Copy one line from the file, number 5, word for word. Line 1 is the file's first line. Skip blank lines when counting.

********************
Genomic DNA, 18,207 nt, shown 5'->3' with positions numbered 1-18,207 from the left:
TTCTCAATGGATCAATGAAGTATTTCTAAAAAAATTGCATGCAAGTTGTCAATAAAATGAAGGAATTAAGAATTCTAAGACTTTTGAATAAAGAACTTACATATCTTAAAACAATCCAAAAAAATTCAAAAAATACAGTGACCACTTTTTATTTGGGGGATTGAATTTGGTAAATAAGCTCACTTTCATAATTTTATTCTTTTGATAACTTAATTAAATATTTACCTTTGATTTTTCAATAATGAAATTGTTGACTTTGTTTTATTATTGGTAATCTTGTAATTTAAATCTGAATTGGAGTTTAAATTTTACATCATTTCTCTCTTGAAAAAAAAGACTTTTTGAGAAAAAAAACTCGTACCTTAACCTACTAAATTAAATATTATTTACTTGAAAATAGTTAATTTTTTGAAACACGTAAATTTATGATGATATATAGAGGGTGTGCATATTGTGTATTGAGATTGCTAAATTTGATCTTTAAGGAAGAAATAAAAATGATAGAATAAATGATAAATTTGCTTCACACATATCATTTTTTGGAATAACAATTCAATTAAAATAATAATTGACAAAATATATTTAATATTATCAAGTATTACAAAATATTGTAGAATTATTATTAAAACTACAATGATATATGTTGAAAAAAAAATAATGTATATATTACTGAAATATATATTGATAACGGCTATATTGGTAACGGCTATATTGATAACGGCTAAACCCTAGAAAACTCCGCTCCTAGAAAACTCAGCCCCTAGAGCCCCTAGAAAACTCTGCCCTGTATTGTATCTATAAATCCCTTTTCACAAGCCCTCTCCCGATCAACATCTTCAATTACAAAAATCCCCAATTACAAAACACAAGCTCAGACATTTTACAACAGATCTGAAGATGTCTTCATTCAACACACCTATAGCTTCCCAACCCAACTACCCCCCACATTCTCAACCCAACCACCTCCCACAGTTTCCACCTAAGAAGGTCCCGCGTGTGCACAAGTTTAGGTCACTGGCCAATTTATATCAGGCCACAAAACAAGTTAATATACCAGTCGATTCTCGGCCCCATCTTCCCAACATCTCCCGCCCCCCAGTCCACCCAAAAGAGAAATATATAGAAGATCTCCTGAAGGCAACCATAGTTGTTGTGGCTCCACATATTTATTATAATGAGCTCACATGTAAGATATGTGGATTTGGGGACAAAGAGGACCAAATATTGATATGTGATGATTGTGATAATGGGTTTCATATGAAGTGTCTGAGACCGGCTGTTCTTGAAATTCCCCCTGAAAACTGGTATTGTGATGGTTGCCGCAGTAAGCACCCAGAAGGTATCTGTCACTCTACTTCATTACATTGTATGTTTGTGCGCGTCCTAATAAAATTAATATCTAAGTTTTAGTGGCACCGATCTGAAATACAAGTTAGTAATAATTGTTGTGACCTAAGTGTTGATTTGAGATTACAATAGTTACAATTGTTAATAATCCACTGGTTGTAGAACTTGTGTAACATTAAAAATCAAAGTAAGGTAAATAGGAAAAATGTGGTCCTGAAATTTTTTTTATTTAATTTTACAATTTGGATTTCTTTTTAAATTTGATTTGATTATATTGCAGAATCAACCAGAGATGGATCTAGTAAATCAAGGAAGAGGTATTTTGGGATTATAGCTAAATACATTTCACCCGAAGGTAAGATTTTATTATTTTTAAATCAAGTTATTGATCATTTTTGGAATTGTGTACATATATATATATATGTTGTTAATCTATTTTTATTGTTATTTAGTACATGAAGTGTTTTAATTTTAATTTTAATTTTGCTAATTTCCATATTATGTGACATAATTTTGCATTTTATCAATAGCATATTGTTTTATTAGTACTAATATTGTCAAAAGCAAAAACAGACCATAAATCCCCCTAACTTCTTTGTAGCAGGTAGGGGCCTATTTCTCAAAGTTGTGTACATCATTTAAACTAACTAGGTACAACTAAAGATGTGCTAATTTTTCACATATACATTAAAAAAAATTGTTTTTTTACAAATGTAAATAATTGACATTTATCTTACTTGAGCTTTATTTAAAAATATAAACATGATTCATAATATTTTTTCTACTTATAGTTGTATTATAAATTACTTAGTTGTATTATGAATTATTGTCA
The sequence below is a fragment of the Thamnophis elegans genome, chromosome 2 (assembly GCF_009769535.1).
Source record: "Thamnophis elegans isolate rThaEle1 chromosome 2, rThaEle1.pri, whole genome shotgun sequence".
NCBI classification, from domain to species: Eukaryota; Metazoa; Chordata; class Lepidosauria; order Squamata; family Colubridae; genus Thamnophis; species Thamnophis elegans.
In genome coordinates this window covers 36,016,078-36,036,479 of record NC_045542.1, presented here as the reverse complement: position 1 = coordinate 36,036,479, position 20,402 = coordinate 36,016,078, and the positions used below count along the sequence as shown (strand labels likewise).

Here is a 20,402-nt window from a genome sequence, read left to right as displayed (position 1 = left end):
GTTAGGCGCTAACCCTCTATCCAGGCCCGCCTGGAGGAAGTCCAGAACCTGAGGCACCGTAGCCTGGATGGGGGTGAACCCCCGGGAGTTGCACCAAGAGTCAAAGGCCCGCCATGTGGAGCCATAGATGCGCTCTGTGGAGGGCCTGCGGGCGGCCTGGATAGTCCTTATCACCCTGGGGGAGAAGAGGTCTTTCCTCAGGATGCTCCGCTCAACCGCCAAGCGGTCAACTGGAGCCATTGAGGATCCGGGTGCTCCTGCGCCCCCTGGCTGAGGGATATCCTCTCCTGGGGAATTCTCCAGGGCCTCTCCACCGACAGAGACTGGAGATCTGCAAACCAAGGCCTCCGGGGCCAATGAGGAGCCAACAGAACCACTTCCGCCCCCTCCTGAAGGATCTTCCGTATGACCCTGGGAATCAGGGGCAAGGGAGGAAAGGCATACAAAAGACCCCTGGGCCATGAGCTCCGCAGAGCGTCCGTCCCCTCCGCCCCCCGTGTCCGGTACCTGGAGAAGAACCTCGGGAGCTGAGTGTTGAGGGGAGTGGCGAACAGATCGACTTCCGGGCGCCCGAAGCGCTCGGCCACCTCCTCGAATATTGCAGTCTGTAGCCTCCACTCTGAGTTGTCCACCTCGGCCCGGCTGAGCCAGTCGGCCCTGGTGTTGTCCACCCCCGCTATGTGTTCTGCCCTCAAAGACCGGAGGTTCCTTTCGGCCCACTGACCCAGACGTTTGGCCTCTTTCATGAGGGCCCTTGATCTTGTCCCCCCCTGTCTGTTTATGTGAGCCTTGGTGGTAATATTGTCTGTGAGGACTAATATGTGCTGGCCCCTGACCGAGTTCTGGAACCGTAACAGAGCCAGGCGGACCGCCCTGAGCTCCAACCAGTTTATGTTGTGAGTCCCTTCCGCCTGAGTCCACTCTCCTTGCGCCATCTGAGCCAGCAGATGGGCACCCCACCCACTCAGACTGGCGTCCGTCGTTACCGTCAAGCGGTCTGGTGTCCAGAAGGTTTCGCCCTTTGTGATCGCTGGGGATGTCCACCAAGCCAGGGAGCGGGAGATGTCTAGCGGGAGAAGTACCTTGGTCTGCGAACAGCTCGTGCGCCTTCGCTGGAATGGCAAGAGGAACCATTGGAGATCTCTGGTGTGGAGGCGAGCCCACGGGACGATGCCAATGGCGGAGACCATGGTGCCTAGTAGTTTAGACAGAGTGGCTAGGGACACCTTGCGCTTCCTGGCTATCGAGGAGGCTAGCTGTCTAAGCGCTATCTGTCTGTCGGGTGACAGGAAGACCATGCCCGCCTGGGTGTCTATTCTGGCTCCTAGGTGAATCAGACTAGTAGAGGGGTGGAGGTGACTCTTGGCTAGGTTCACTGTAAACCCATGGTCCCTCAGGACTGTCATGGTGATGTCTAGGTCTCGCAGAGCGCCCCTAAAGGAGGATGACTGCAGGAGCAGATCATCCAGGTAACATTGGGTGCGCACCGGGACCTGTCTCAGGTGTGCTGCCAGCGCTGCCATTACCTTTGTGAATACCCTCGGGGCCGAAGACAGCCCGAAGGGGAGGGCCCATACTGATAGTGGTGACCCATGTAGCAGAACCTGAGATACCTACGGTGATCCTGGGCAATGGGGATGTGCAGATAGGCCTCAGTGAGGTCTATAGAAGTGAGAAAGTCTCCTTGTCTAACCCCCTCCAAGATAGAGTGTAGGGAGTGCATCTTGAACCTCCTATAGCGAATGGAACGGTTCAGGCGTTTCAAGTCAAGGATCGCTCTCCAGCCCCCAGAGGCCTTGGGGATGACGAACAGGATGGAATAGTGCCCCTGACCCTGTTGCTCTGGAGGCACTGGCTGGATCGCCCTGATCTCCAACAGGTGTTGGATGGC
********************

NCBI classification, from domain to species: Eukaryota; Metazoa; Chordata; class Lepidosauria; order Squamata; family Colubridae; genus Thamnophis; species Thamnophis elegans.